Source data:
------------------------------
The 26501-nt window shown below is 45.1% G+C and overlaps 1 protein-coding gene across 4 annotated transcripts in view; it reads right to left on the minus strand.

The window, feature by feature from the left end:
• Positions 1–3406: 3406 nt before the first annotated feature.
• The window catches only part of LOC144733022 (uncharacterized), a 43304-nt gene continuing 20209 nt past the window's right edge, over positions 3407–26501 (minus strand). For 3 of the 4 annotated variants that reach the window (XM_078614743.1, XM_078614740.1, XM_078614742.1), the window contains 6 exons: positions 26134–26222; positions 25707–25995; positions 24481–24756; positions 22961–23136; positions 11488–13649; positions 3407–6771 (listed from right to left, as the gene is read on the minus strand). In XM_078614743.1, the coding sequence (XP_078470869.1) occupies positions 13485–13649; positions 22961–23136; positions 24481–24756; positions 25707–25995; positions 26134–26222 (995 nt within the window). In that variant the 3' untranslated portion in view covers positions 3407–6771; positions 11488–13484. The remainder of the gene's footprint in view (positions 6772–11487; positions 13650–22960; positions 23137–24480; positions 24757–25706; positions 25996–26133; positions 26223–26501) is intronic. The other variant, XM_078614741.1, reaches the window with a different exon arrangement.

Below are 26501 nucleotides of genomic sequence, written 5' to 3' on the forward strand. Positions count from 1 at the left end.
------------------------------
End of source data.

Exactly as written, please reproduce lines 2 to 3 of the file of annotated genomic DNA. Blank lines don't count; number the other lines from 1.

The window, feature by feature from the left end:
• Positions 1–3406: 3406 nt before the first annotated feature.